𝗧𝗛𝗘 day we left our village for Ore, it was raining heavily. The rain in its long silver strokes hit the asphalt and shattered like broken china, as they did, they rose like small fountains on the road. I rested my head on the side screen of papa’s car and counted the fountains as mama and papa chatted excitedly. They were discussing the new house . That we would have to repaint the rooms and fix the ceiling , we aren’t going to use pit toilets , the bathroom would be shared with the family of a tenant , the market isn’t far from the house …. It all ran in my head, throwing me into a mixture of excitement and wonder. The township i and Teju chatted about didn’t include all they had listed. I expected much from the township but to an extent. When we arrived at our new house(has i still call it when speaking with Teju on the phone), we met our co–tenant, she helped us with our packing without us asking and said : don’t mention, countless times. That day our relationship started and it grew delicately.
After many weeks papa had settled in his new school, mama had put up a shed in the front of our yard where she sold fish and raw foods, the woman that helped us turned out to be mama Dare, papa dare ran the little shop in front of the house , Tutu and Dara were the children of mama Dare, the house next to us was our landlord’s. I was happy with everything we had, shared in the house. Our house would fit perfectly into the picture of a flat but we didn’t have water in the house, we fetched from a well in the front of our house and we shared the bathroom and toilet with mama Dare’s family with their house next to ours on the same compound owned by a landlord. The space between both houses is just wide enough for a medium size freezer , the space we kept our waste bin and a wooden platform where we wash our cloths.
We called Papa Dare ‘the tailor’ and when we did , he would smile showing his gaped teeth. My father and him became friends and they loved to chat at the front of our house in the evening when mama Dare and my mother would sit in her shed and discuss things on the street , i would sit on a low stool and play ludo with Dare and his little sister would play with sand. I am five years older than Dare but we were friends. He ran errands for me at times and i help him out with his home works when i had the chance. Aina was the name of Mama Dare’s cousin. She was lived with them and walked in a medicine store down at the next street to ours. My mother was very cheerful and open handed to mama Dare when she needs anything. ‘ Mama Joshua give me three rows of fish’ she would say and reach for it on the table where rows where arranged. My mother would smile and beckon on me to add ‘that’ cup of crayfish for free to what Mama Dare got and mama Dare would say : Thank you, God bless. Papa Dare was a plus to us. My father and i mended cloths for free at his shop and last Christmas ‘𝘢𝘨𝘣𝘢𝘥𝘢’ was sewn at his shop with no penny to it. We were happy people, i begin to feel we were designed to meet. Aina was only a thorn in flesh, she was the one who won’t return greetings, stay longer in the bathroom and come out wet with water and pass by you with your bucket. It all happened when our landlord fixed a tap and connected it to his house. We were glad because it brought a lasting solution to the water. Our well was deep and dry at some times , so we were happy.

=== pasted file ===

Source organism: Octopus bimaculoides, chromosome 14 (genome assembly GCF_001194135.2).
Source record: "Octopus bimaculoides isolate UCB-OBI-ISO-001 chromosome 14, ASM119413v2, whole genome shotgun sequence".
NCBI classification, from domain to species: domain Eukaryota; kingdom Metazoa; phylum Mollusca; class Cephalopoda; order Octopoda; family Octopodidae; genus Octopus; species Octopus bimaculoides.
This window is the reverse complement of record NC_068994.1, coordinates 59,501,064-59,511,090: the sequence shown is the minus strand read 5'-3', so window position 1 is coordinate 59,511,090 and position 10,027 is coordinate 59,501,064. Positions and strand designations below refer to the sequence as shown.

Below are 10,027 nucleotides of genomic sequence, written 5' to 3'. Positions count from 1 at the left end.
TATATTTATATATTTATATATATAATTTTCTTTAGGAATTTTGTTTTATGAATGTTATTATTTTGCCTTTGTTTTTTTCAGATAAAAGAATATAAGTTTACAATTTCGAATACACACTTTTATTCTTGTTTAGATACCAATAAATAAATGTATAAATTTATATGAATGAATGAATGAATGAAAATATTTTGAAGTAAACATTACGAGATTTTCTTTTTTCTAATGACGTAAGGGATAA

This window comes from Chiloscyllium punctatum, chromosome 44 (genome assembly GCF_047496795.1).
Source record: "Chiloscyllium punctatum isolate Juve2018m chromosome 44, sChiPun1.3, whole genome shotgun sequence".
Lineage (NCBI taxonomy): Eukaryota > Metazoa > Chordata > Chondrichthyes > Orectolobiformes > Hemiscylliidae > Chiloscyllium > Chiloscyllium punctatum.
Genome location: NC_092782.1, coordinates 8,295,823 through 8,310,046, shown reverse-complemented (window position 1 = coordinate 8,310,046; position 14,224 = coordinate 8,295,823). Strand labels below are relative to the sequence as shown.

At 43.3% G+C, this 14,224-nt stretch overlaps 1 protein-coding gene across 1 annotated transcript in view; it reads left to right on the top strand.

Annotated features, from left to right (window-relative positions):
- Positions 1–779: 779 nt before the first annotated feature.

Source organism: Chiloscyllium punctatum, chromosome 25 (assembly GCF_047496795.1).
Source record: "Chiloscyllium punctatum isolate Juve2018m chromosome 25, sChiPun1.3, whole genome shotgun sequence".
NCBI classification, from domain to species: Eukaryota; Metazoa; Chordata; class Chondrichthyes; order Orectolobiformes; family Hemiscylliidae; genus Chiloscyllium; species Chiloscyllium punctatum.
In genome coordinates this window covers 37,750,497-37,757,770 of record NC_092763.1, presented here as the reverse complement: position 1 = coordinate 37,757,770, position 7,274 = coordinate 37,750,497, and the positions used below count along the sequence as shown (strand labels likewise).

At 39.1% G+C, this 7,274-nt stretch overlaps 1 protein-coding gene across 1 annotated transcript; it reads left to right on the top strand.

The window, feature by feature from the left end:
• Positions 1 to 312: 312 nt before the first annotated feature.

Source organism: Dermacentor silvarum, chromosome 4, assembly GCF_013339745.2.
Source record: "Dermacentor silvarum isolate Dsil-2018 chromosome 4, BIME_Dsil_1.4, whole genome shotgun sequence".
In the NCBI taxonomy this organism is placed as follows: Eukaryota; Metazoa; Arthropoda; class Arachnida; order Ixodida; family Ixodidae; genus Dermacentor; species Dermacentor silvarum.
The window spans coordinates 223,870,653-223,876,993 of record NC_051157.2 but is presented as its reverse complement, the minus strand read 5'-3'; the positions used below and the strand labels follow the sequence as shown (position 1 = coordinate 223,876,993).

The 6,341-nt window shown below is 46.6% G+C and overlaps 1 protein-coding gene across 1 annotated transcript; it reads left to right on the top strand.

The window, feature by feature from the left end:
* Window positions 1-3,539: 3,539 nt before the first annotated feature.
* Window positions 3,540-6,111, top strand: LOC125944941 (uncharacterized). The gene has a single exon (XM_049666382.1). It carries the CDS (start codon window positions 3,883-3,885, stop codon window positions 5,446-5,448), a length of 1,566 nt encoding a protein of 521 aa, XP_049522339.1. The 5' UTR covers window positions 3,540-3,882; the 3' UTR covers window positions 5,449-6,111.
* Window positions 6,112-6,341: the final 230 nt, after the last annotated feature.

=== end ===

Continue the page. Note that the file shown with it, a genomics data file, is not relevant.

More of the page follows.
For many weeks we shared the tap , we fetched from it on turns. I filled our water drums during the evening and in the morning. Mama Dare did her fetching in the afternoon .
Aina helped her with fetching of the water most of the times and on some days Dare did.
On this early morning, it was cold and the floor of the ground was wet with dews, i gathered our buckets to fetch water from the tap. To my astonishment Aina was fetching from the tap( she doesn’t wake at early hours), i greeted her but she didn’t respond, she was filling a bucket and the next bucket was on the floor. When the bucket she was filling was filled to the brim, she set the next bucket and walked to their house. I stared at the bucket as it was filled to the brim, i carried it and set it on the ground. I put my bucket under the tap and began to fill it. I was engrossed in what i was filling when i heard a light sound and an hotness on my cheek and pain spread through my body. I turned to see Aina who just slapped me hiss. ‘ you removed my bucket from the tap, so we can’t fetch water again in this house’ she said and i tried to tell her what happened when my parents came to see what happened, as if they were waiting, mama Dare and Papa dare came in. When i told them what happened and what i did. Mama Dare broke my confusion , she said that the bucket Aina was using was broken at the bottom and the water was gone due to leakage.
The air of the incidence dragged on for weeks, it wasn’t because Aina didn’t apologize , it was because the landlord blocked the flow of water to the tap due to the fight. Whenever my mother made reference to dry tap and the role Aina played in it , mama Dare was on the defensive. It wasn’t long when Mama Dare stopped chatting with my mother and papa Dare stopped speaking to my father . it was as if we were the reason why the landlord blocked the tap. After some times they began to return greetings but our bond of friendship was shattered and the pieces were never in place again.
Oladejo Victor Olayemi is a budding artist and a secondary school
graduate. He lives in Ore, Odigbo, Ondo state and wrote in via email@example.com